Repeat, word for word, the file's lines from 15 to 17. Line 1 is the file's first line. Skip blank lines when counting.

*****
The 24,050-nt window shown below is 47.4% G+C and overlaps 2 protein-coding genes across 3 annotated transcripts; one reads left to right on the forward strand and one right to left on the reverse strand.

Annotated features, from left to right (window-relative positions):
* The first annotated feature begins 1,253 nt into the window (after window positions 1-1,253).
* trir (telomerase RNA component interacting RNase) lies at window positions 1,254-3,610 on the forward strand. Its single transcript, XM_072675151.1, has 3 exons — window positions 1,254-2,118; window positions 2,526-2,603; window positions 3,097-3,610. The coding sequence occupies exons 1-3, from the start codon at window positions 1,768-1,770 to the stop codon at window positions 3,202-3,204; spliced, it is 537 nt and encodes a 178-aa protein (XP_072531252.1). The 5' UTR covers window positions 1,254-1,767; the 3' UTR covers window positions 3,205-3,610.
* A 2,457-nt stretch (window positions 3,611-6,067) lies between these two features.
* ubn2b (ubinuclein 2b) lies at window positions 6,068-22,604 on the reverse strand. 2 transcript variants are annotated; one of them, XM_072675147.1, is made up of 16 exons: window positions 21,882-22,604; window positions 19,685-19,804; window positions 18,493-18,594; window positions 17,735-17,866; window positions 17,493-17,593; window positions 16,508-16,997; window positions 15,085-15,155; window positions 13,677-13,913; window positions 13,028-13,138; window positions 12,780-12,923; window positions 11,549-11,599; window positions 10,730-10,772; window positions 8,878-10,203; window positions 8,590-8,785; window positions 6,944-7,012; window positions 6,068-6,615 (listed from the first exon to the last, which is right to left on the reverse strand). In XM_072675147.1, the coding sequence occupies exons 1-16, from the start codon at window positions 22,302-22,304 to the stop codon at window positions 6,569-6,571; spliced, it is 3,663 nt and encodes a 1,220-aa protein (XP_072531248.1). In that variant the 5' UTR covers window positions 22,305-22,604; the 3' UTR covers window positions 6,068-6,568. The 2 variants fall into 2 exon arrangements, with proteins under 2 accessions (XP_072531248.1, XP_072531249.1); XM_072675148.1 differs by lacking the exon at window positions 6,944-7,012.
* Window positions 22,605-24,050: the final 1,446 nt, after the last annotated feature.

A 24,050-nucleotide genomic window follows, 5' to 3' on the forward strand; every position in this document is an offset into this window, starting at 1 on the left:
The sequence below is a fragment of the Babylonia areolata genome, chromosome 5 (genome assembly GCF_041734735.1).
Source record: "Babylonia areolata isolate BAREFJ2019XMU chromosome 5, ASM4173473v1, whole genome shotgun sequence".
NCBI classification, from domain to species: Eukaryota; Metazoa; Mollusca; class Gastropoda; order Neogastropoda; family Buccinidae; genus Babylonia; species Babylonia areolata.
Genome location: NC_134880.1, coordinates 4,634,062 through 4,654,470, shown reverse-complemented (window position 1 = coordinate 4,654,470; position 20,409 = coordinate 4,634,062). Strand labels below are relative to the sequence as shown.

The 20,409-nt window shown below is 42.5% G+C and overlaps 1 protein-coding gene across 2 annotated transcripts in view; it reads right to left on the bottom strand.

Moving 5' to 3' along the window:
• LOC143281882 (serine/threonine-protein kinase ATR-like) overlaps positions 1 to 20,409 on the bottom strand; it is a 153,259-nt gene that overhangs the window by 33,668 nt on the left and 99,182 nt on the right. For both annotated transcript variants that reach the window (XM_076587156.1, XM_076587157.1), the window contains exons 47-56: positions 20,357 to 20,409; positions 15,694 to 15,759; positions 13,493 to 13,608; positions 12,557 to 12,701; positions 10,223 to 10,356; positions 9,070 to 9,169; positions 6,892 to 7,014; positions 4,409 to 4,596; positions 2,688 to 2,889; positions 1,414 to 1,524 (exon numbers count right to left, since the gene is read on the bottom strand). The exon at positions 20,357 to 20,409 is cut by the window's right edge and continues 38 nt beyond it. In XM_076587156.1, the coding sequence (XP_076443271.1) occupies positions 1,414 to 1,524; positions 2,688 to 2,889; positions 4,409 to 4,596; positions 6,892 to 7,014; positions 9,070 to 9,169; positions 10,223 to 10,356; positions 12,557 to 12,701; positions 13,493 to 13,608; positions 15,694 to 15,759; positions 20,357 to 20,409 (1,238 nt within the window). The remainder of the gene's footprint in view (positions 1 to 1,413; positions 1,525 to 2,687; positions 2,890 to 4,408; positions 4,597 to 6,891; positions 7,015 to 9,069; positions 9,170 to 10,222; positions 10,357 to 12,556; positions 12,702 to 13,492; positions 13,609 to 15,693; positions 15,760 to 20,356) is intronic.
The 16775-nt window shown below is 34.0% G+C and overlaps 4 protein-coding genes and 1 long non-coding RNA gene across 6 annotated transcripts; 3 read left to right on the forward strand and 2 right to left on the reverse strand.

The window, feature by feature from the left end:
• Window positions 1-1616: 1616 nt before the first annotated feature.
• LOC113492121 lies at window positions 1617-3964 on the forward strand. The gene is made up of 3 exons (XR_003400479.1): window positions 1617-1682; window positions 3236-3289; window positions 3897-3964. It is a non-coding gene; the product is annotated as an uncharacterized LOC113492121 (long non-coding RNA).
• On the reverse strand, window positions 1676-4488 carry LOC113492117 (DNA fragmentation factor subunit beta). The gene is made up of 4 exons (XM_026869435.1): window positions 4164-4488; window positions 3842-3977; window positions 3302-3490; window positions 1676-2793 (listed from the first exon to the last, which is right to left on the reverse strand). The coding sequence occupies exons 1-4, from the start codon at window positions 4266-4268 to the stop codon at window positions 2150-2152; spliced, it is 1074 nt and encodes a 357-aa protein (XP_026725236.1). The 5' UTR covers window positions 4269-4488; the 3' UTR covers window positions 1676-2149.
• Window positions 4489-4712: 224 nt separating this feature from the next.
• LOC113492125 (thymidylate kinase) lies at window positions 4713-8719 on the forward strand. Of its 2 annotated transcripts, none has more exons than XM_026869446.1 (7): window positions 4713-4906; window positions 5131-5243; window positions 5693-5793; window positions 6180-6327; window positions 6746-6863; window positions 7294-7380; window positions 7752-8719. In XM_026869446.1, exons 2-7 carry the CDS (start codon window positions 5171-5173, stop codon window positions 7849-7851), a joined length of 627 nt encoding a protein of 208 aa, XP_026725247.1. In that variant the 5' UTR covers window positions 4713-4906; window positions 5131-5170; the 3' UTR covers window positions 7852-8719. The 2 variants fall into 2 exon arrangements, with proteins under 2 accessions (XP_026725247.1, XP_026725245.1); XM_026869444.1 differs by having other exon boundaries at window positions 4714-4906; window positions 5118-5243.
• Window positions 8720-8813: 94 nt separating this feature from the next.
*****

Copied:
• LOC143281882 (serine/threonine-protein kinase ATR-like) overlaps positions 1 to 20,409 on the bottom strand; it is a 153,259-nt gene that overhangs the window by 33,668 nt on the left and 99,182 nt on the right. For both annotated transcript variants that reach the window (XM_076587156.1, XM_076587157.1), the window contains exons 47-56: positions 20,357 to 20,409; positions 15,694 to 15,759; positions 13,493 to 13,608; positions 12,557 to 12,701; positions 10,223 to 10,356; positions 9,070 to 9,169; positions 6,892 to 7,014; positions 4,409 to 4,596; positions 2,688 to 2,889; positions 1,414 to 1,524 (exon numbers count right to left, since the gene is read on the bottom strand). The exon at positions 20,357 to 20,409 is cut by the window's right edge and continues 38 nt beyond it. In XM_076587156.1, the coding sequence (XP_076443271.1) occupies positions 1,414 to 1,524; positions 2,688 to 2,889; positions 4,409 to 4,596; positions 6,892 to 7,014; positions 9,070 to 9,169; positions 10,223 to 10,356; positions 12,557 to 12,701; positions 13,493 to 13,608; positions 15,694 to 15,759; positions 20,357 to 20,409 (1,238 nt within the window). The remainder of the gene's footprint in view (positions 1 to 1,413; positions 1,525 to 2,687; positions 2,890 to 4,408; positions 4,597 to 6,891; positions 7,015 to 9,069; positions 9,170 to 10,222; positions 10,357 to 12,556; positions 12,702 to 13,492; positions 13,609 to 15,693; positions 15,760 to 20,356) is intronic.
The 16775-nt window shown below is 34.0% G+C and overlaps 4 protein-coding genes and 1 long non-coding RNA gene across 6 annotated transcripts; 3 read left to right on the forward strand and 2 right to left on the reverse strand.

The window, feature by feature from the left end: